Search expands for vanished AirAsia Flight 8501 carrying 162 on board

Search expands for vanished AirAsia Flight 8501 carrying 162 on board

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Indonesian Search and Rescue Team members mark a search area on a map at Juanda Airport, in Surabaya, Indonesia.
Indonesian Search and Rescue Team members mark a search area on a map at Juanda Airport, in Surabaya, Indonesia.
Photo: EPA

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Family members of passengers on board AirAsia flight QZ 8501 look at a passenger list inside a crisis centre at Juanda Airport in Surabaya, East Java.
Family members of passengers on board AirAsia flight QZ 8501 look at a passenger list inside a crisis centre at Juanda Airport in Surabaya, East Java.
Photo: Reuters

The search for a missing AirAsia jet carrying 162 people that disappeared more than 24 hours ago on a flight from Indonesia to Singapore expanded Monday with planes and ships from several countries taking part.

First Admiral Sigit Setiayana, the Naval Aviation Center commander at the Surabaya air force base, said that 12 navy ships, five planes, three helicopters and a number of warships were taking part, along with ships and planes from Singapore and Malaysia. The Australian Air Force also sent a search plane.

Setiayana said visibility was good. “God willing, we can find it soon,” he told The Associated Press.

AirAsia Flight 8501 vanished Sunday in airspace thick with storm clouds on its way from Surabaya, Indonesia, to Singapore, and a rescue official said Monday that given the route of the plane he believed the most likely scenario was that it crashed.

“Based on the coordinates that we know, the evaluation would be that any estimated crash position is in the sea, and that the hypothesis is the plane is at the bottom of the sea,” National Search and Rescue chief Henry Bambang Soelistyo told a news conference.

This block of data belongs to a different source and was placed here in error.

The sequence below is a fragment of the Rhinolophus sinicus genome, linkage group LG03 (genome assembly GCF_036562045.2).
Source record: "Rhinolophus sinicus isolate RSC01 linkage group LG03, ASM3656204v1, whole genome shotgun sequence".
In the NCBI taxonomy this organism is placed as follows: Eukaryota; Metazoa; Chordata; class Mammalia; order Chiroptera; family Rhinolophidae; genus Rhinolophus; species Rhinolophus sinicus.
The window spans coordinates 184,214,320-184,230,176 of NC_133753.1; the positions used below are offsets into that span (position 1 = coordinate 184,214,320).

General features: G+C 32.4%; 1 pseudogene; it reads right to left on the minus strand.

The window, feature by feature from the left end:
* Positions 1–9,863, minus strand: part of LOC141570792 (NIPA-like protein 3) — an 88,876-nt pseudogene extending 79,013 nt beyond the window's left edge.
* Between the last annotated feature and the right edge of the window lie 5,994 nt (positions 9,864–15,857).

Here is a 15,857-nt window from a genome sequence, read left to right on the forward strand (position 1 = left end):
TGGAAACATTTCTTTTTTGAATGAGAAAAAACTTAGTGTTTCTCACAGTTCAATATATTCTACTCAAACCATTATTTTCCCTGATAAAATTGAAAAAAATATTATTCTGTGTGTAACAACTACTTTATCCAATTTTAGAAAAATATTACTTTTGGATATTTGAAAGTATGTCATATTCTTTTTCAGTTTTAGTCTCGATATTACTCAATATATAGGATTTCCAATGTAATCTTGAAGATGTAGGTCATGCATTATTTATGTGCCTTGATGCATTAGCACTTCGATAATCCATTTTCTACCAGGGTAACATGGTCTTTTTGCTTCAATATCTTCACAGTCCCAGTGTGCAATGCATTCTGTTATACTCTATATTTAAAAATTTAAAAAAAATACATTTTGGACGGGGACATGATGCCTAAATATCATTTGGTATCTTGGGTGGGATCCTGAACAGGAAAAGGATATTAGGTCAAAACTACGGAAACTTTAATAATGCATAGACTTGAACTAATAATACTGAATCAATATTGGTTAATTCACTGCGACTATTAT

The plane’s disappearance and suspected crash caps an astonishingly tragic year for air travel in Southeast Asia. The Malaysia-based carrier’s loss comes on top of the still-unexplained disappearance of Malaysia Airlines Flight 370 in March and the downing of Malaysia Airlines Flight 17 in July over Ukraine.

At the Surabaya airport, passengers’ relatives pored over the plane’s manifest, crying and embracing.

Nearly all the passengers and crew are Indonesians, who are frequent visitors to Singapore, particularly on holidays.

The Airbus A320 took off Sunday morning from Indonesia’s second-largest city and was about halfway to Singapore when it vanished from radar. The jet had been airborne for about 42 minutes.

 There was no distress signal from the twin-engine, single-aisle plane, said Djoko Murjatmodjo, Indonesia’s acting director general of transportation.

The last communication between the cockpit and air traffic control was at 6:13 a.m. (23:13 GMT Saturday), when one of the pilots asked to increase altitude from 32,000 feet (9,754 meters) to 38,000 feet (11,582 meters), Murjatmodjo said. The jet was last seen on radar at 6:16 a.m. and was gone a minute later, he told reporters.

Indonesia, Singapore and Malaysia launched a search operation near Belitung Island in the Java Sea, the area where the airliner lost contact with the ground.

Tony Fernandes (C) speaks during the press conference.
Photo: Xinhua

AirAsia group CEO Tony Fernandes flew to Surabaya and told a news conference that the focus for now should be on the search and the families rather than the cause of the incident.

“We have no idea at the moment what went wrong,” said Fernandes, a Malaysian businessman who founded the low-cost carrier in 2001. “Let’s not speculate at the moment.”

Malaysia-based AirAsia has a good safety record and had never lost a plane.

But Malaysia itself has already endured a catastrophic year, with 239 people still missing from Flight 370 and all 298 people aboard Flight 17 killed when it was shot down over rebel-held territory in Ukraine. 

AirAsia said Flight 8501 was on its submitted flight plan but had requested a change due to weather.

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